Odd thing to me, who reads a lot about lawsuits. Although newspapers do report on the initiation of an important lawsuit, they shrink their coverage when key events happen during the course of the lawsuit.
For instance, both the Daily New and the New York Times (Court Reinstates Lawsuit Over Police Street-Stop Databases – NYTimes.com.) reported this item:
In a further blow to the Police Department’s database of stop-and-frisk interactions, a state appellate court on Thursday reinstated a lawsuit challenging the police’s authority to retain information about people who were arrested after a street stop, but later cleared of criminal charges.
A lawsuit brought by the New York Civil Liberties Union said stops that lead to dismissed charges should also be off limits because state law mandates the sealing of records in criminal cases that are dismissed or downgraded to violations.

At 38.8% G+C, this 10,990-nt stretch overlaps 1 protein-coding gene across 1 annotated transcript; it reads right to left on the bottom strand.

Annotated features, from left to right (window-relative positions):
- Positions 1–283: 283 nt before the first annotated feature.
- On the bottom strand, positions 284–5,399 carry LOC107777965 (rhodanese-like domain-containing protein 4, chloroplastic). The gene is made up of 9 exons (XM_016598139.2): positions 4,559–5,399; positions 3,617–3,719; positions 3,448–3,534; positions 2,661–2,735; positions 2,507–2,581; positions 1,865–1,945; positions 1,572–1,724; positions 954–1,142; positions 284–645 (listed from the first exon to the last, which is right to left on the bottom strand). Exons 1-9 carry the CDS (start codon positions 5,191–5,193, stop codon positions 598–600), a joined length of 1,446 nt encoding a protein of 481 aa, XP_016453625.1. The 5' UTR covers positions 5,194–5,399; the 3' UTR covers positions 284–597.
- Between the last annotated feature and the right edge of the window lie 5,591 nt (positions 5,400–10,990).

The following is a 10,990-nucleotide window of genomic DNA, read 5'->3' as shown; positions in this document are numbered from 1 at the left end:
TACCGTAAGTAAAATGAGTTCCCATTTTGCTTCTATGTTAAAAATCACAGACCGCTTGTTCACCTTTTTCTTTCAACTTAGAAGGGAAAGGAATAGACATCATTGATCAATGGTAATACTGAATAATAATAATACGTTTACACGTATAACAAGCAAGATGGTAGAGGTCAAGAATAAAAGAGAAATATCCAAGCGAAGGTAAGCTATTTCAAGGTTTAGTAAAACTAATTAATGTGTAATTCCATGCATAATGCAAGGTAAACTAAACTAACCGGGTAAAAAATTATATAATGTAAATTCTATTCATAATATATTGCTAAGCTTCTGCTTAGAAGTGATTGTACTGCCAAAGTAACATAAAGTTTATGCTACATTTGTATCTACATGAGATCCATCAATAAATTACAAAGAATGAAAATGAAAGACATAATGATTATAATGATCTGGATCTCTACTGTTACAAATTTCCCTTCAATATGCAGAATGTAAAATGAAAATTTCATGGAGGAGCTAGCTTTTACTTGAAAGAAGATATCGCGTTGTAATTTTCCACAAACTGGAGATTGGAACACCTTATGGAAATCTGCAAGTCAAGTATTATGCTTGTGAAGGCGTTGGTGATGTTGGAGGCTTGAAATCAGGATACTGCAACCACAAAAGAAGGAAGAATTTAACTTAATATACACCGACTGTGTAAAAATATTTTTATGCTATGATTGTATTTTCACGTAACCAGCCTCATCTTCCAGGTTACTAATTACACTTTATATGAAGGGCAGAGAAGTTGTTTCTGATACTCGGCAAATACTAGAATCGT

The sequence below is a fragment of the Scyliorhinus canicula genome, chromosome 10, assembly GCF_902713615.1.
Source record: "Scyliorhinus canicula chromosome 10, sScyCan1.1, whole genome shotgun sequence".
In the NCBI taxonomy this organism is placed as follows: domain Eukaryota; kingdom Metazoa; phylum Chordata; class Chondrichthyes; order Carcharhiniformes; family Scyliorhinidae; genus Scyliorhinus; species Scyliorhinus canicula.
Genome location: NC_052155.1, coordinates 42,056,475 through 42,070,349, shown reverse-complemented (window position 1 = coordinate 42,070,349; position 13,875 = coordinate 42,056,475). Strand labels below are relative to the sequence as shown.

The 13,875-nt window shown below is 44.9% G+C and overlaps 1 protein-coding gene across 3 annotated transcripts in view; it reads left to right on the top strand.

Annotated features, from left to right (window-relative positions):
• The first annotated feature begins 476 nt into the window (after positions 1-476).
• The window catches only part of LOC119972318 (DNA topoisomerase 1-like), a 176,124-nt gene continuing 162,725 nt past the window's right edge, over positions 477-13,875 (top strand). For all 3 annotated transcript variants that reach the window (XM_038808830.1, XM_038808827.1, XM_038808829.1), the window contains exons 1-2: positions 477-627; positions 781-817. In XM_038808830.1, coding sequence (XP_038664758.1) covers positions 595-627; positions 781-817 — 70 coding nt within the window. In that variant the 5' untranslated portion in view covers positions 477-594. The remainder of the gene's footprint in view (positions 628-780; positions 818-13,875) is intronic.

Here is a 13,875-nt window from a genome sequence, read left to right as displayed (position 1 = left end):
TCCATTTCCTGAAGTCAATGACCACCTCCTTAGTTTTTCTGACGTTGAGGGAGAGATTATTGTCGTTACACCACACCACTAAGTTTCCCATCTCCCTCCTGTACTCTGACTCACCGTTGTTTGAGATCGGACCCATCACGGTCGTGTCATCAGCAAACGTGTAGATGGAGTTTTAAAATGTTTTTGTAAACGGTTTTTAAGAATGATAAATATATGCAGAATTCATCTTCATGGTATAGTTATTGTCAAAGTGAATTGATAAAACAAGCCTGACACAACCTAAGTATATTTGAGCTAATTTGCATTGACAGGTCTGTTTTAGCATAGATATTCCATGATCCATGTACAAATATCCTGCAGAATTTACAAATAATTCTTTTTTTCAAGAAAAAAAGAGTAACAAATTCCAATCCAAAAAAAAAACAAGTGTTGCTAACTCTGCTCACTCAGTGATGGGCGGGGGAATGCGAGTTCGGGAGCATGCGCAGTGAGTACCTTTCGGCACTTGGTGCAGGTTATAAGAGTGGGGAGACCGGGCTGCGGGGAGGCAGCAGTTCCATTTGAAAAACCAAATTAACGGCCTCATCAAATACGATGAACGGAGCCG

Think about this. Think very seriously about what it would mean if the police could keep your name and record on a criminal database … when you didn’t have a record, beyond having been stopped and searched. That is, the police would determine whether you, upon whom nothing illegal was found in their own choice to stop and search you, should be on a database that could be reviewed in the future for potential criminal activity.
I know I shouldn’t use the term “fascism” here, not because it isn’t correct — it is — but because it’s used so often by so many people who do not understand fascism and apparently know nothing of history, I think it might simply roll off your eyes.
Still, let’s give a loud round of applause to the Appellate Division, First Department, for reversing the decision, saying “the plaintiffs risked ‘being targeted in future investigations.'”
And thank you, Joseph Goldstein, for following this case. If you want to tell your NYT editors that I, for one, think stories like this deserve more than 10 column inches, please do.